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We need to talk about tech tests (and how to improve them)

Imagine this scenario: you found your dream game company, they have the perfect opening for you, the job spec is a great fit to your skills and experience, the project is cool and exciting. You decide to prepare an application, you brush up your resume and write a tailored cover letter explaining why you’re the best candidate for this role, and send it their way.

A few days later you get on an intro call, you go through your profile and learn more about the company. Everything seems to be going great. Finally, as the hiring manager explains the hiring process, you learn that the next step, before talking to the engineering team, is to complete a timed technical test.

You probably don’t need to imagine this, as every engineer working in the game industry, at some point in their career, had to endure a lengthy technical test as part of a recruitment process.

Tests are in my opinion an ineffective way to conduct tech recruitment. In this article I’d like to explain why they provide an unclear and biased picture of the candidate, the burden they put both on the applicant and your hiring team, and a better way to assess your candidates that is more fair and inclusive.

A missed opportunity

Technical tests come in multiple variations. Some companies will give you a problem, asking you to solve it using their preferred language and tools, and following a list of requirements before sending the source files back. Others will ask you to develop a small game from start to finish, based on a design spec they provide. Some studios will provide a starting project with a few bugs baked in, and request you to further develop it and bugfix.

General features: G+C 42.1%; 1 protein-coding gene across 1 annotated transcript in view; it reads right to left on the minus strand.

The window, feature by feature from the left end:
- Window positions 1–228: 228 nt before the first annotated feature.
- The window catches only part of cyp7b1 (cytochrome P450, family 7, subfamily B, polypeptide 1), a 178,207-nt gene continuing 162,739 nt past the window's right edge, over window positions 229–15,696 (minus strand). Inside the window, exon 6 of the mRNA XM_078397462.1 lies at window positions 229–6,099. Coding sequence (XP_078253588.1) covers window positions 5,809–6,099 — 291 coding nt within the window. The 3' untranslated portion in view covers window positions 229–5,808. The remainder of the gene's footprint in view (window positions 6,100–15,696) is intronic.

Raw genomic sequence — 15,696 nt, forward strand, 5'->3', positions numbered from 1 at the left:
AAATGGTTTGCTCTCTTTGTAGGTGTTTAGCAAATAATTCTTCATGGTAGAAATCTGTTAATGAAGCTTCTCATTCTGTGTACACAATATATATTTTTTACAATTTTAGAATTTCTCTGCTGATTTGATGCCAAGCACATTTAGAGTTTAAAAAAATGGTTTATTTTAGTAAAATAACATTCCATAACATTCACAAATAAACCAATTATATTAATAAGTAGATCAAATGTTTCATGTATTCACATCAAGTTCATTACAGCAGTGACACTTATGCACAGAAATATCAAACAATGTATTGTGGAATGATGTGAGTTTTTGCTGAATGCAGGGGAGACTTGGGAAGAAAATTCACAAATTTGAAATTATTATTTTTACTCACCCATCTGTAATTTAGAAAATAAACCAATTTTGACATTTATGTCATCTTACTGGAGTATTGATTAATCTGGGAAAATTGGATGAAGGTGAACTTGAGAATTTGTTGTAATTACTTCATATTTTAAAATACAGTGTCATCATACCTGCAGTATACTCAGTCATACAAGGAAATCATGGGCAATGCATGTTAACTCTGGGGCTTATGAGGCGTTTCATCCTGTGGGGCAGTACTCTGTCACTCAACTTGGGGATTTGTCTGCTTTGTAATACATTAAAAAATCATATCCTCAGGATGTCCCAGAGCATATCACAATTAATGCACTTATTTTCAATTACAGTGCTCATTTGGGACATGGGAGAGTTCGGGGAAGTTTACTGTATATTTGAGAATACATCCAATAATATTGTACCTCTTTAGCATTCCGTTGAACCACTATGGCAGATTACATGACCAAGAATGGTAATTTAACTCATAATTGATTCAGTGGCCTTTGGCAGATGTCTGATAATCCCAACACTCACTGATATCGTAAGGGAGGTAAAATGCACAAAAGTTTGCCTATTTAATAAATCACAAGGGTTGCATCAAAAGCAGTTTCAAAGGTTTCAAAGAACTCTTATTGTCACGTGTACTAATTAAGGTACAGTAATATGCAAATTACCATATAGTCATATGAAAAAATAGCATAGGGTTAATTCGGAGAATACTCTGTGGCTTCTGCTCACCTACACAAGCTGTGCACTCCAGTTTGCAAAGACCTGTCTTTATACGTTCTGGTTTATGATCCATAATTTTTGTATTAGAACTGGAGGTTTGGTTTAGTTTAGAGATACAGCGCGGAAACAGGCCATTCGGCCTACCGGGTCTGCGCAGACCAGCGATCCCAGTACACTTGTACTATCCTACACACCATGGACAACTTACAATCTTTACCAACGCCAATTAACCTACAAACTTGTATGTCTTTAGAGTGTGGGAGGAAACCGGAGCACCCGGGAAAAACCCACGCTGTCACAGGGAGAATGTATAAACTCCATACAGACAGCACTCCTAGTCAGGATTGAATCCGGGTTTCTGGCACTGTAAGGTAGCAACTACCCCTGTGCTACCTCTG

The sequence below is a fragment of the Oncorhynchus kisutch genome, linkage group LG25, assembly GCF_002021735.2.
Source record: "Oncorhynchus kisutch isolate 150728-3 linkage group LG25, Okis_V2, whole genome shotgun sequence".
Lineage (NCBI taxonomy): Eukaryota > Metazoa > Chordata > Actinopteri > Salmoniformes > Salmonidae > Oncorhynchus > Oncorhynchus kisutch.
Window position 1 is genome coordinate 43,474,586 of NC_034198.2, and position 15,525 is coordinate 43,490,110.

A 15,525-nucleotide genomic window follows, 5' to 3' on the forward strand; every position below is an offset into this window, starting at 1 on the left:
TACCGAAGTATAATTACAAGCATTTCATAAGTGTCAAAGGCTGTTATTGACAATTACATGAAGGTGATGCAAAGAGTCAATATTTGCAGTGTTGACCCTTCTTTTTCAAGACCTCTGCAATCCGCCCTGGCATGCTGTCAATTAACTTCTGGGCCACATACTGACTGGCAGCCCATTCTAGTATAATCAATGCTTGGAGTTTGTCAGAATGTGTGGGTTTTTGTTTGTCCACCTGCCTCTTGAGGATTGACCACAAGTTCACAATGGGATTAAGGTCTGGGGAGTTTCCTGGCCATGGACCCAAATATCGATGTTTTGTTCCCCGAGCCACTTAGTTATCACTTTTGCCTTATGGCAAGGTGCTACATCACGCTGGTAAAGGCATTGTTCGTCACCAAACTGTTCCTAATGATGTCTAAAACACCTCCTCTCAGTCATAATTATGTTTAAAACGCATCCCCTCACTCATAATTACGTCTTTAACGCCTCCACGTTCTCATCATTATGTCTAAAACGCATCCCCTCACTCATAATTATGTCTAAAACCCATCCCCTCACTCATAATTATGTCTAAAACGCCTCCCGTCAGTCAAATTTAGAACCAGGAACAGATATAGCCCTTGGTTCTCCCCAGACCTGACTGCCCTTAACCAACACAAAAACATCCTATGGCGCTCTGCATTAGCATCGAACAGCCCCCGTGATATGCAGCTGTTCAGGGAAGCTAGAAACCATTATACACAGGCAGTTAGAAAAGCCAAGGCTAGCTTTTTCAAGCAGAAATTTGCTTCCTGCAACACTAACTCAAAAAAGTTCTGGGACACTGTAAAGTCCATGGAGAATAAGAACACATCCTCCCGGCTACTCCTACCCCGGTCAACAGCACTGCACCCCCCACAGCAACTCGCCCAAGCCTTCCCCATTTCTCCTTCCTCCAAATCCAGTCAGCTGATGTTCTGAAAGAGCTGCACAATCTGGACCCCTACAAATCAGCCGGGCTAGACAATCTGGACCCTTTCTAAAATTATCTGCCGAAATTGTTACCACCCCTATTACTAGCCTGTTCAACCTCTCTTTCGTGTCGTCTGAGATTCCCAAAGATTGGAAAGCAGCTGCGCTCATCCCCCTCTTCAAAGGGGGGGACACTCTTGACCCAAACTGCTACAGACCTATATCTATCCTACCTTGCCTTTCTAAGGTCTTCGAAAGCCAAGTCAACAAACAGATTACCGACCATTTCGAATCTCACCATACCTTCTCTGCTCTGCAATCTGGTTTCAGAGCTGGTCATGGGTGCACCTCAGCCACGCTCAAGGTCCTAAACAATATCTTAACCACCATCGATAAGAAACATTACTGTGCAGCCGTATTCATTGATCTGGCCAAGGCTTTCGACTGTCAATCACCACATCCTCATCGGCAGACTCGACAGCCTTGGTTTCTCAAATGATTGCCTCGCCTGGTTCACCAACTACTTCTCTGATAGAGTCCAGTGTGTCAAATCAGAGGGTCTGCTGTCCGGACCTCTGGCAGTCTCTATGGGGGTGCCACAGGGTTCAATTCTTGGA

In all of those cases, the end result is some pieces of code, with little context and without an understanding of the thought process of the candidate. This feels like a less than optimal way to assess their technical skills, easily leading to misunderstandings and confusion.

Writing code is not even the main thing you should expect from an engineer. Code is just the final result of a series of decisions and considerations, and those are the areas you really want to focus on. Why did they pick a certain pattern and paradigm? Have they considered alternative solutions, and if so, what were the advantages and disadvantages of each? How would they further develop this if they had more time? All of these questions are left unanswered, leaving the reviewer in the dark.

If the goal is to learn more about the candidate and to understand how they solve problems, why not just do this together in person or on a call? It is certainly a missed opportunity to get to know the candidate and the way they work.

From the candidate perspective, it is often hard to accurately assess what the interviewers might expect, and what their preferences are. Of course they can ask for clarifications, but they might refrain from doing so as email communication can be slow and the deadline is fast approaching. Often applicants will attempt to provide some notes and references by adding comments to their code, or including a text file.